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Past research suggests that senior citizens often face challenges related to deteriorating physical and mental health, and the quality of their lives may suffer as a result. Past research also suggests that volunteering can improve the health and quality of life for seniors. In the present study, 451 volunteers enrolled in the Retired and Senior Volunteer Program (RSVP) completed surveys including questions regarding their volunteer experiences and how these experiences have affected their health and quality of life. The results suggest that volunteering through RSVP is associated with improvements in health and quality of life across a variety of dimensions. Furthermore, these improvements may be particularly greater for women, current volunteers, and older seniors. These findings may help guide interventions designed to enhance the health and well-being of senior citizens in a variety of settings.
The SWAT model was used to
predict total phosphorus (TP) loadings for a 1555-ha karst watershed—Chapel Branch Creek (CBC)—which
drains to a lake via a reservoir-like embayment (R-E). The model was first
tested for monthly streamflow predictions from tributaries draining three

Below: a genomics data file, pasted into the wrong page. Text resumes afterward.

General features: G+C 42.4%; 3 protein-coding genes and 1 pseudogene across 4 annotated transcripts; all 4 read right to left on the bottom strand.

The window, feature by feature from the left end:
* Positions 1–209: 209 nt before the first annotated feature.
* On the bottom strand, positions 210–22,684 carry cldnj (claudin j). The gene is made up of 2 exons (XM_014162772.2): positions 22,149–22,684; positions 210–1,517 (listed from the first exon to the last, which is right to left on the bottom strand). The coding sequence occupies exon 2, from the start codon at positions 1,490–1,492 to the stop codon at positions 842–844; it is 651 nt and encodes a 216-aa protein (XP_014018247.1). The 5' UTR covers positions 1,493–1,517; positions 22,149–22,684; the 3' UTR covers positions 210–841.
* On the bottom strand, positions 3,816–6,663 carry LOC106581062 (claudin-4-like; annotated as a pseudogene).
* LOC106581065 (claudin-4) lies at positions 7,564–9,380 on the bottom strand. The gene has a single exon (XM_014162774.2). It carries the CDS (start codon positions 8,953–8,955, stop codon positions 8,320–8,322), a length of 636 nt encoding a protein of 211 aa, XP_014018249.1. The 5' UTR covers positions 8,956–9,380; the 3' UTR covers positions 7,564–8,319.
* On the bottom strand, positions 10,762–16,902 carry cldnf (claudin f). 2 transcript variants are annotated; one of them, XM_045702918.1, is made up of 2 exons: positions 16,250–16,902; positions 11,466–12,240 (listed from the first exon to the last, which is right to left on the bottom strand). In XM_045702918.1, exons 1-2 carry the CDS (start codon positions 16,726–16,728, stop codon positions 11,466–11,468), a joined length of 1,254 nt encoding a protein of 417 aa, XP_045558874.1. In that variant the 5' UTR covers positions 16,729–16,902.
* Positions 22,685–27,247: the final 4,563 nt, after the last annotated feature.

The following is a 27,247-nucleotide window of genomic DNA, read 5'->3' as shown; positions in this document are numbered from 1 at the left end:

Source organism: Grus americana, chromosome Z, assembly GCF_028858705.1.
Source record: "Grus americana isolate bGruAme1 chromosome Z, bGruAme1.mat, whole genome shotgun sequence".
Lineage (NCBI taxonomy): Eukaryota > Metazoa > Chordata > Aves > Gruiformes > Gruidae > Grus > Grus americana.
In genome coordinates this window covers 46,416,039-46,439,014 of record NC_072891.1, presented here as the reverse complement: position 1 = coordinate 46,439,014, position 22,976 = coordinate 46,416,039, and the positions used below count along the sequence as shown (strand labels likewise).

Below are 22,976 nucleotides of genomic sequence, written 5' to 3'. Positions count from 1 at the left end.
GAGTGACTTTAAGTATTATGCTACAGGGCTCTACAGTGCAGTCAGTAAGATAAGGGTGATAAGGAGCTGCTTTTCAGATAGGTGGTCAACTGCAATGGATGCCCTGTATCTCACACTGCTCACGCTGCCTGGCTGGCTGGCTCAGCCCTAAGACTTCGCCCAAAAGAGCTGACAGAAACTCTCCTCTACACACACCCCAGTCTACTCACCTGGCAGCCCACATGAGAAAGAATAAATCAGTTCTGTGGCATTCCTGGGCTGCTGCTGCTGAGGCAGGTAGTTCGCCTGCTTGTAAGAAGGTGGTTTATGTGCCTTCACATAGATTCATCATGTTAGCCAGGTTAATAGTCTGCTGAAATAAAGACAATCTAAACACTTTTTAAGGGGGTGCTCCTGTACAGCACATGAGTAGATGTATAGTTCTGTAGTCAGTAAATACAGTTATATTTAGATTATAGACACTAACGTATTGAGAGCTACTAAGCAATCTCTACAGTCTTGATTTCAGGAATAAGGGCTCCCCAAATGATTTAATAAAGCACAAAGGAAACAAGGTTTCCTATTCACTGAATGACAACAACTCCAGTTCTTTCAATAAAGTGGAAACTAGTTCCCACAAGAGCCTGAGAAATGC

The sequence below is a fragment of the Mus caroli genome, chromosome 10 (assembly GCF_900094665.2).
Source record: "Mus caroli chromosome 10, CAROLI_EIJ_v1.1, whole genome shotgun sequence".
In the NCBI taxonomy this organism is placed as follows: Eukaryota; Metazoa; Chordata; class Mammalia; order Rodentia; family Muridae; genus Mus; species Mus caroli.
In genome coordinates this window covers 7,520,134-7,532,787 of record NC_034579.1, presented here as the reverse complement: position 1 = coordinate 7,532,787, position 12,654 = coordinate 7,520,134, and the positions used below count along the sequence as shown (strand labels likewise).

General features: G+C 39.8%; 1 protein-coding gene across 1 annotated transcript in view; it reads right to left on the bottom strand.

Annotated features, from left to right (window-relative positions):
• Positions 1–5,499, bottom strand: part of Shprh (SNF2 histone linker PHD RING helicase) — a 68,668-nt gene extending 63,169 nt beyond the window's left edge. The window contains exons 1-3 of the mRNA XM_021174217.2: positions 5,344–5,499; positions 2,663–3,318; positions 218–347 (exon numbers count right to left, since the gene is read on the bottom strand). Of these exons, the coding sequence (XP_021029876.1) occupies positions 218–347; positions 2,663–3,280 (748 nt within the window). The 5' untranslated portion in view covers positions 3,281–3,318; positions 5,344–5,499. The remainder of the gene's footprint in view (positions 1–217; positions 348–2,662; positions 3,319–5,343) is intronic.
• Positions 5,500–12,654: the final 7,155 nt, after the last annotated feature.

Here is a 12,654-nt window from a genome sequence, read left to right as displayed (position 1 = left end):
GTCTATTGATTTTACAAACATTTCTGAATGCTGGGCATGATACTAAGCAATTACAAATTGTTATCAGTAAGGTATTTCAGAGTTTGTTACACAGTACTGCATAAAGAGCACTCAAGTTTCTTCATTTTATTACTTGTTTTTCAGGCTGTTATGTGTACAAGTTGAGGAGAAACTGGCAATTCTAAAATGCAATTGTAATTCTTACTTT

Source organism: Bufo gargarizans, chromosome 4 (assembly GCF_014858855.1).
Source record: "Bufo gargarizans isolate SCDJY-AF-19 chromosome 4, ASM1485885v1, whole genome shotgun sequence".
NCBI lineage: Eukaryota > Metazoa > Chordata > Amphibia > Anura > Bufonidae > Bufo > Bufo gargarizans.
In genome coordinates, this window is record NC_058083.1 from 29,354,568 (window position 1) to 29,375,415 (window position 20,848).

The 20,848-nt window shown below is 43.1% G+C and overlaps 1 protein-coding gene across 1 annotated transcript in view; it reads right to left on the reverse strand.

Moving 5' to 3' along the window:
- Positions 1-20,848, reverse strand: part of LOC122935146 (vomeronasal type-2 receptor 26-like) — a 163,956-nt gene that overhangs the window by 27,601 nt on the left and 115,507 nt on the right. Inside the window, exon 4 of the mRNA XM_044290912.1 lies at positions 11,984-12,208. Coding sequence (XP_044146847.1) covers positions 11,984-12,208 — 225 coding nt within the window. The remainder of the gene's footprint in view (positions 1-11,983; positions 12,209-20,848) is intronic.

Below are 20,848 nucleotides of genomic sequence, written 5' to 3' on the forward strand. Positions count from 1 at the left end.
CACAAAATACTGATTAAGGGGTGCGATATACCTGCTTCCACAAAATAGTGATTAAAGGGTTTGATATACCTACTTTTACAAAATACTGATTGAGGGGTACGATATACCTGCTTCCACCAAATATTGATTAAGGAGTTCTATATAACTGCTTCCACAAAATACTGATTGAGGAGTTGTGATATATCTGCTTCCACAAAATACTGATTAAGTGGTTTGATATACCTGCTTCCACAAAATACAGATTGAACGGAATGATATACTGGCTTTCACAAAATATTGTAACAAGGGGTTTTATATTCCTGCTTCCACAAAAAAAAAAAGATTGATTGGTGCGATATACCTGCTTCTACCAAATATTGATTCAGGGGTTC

potential source areas as well as the downstream R-E, followed by TP loadings
using data collected March 2007-October 2009.
Source areas included 1) a golf course that received applied wastewater, 2)
urban areas, highway, and some agricultural lands, and 3) a cave spring
draining a second golf course along with agricultural and forested areas,
including a substantial contribution of subsurface water via karst
connectivity. SWAT predictions of mean monthly TP loadings at the first two
source outlets were deemed reasonable. However, the predictions at the cave
spring outlet were somewhat poorer, likely due to diffuse variable groundwater
flow from an unknown drainage area larger than the actual surface watershed,
for which monthly subsurface flow was represented as a point source during simulations.
Further testing of the SWAT model to predict monthly TP loadings at the R-E,
modeled as a completely mixed system, resulted in their over-predictions most
of the months, except when high lake water levels occurred. The mean monthly
and annual flows were calibrated to acceptable limits with the exception of
flow over-prediction when lake levels were low and surface water from
tributaries disappeared into karst connections. The discrepancy in TP load
predictions was attributed primarily to the use of limited monthly TP data collected
during baseflow in the embayment. However, for the 22-month period,
over-prediction of mean monthly TP load (34.6 kg/mo) by 13% compared to
measured load (30.6 kg/mo) in the embayment was deemed acceptable. Simulated
results showed a 42% reduction in TP load due to settling in the embayment.